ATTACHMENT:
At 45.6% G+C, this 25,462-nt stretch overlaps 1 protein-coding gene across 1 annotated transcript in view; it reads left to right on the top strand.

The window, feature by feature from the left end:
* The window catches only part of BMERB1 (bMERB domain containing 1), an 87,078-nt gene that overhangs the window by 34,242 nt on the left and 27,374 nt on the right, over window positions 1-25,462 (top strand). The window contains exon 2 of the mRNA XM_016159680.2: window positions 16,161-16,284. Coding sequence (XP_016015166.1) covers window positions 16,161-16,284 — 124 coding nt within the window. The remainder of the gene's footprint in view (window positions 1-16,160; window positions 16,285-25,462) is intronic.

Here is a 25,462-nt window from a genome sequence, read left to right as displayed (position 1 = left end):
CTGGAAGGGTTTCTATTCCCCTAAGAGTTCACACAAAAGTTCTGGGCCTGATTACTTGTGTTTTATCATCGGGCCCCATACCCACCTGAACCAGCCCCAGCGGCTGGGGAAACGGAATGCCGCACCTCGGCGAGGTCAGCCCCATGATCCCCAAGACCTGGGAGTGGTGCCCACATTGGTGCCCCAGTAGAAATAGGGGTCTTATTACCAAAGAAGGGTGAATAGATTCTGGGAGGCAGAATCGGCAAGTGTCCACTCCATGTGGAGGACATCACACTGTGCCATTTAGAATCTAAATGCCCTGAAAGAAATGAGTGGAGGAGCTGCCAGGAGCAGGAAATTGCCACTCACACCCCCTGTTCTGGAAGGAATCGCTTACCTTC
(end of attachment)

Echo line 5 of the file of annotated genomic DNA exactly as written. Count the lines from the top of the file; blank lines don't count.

CTGGAAGGGTTTCTATTCCCCTAAGAGTTCACACAAAAGTTCTGGGCCTGATTACTTGTGTTTTATCATCGGGCCCCATACCCACCTGAACCAGCCCCAGCGGCTGGGGAAACGGAATGCCGCACCTCGGCGAGGTCAGCCCCATGATCCCCAAGACCTGGGAGTGGTGCCCACATTGGTGCCCCAGTAGAAATAGGGGTCTTATTACCAAAGAAGGGTGAATAGATTCTGGGAGGCAGAATCGGCAAGTGTCCACTCCATGTGGAGGACATCACACTGTGCCATTTAGAATCTAAATGCCCTGAAAGAAATGAGTGGAGGAGCTGCCAGGAGCAGGAAATTGCCACTCACACCCCCTGTTCTGGAAGGAATCGCTTACCTTC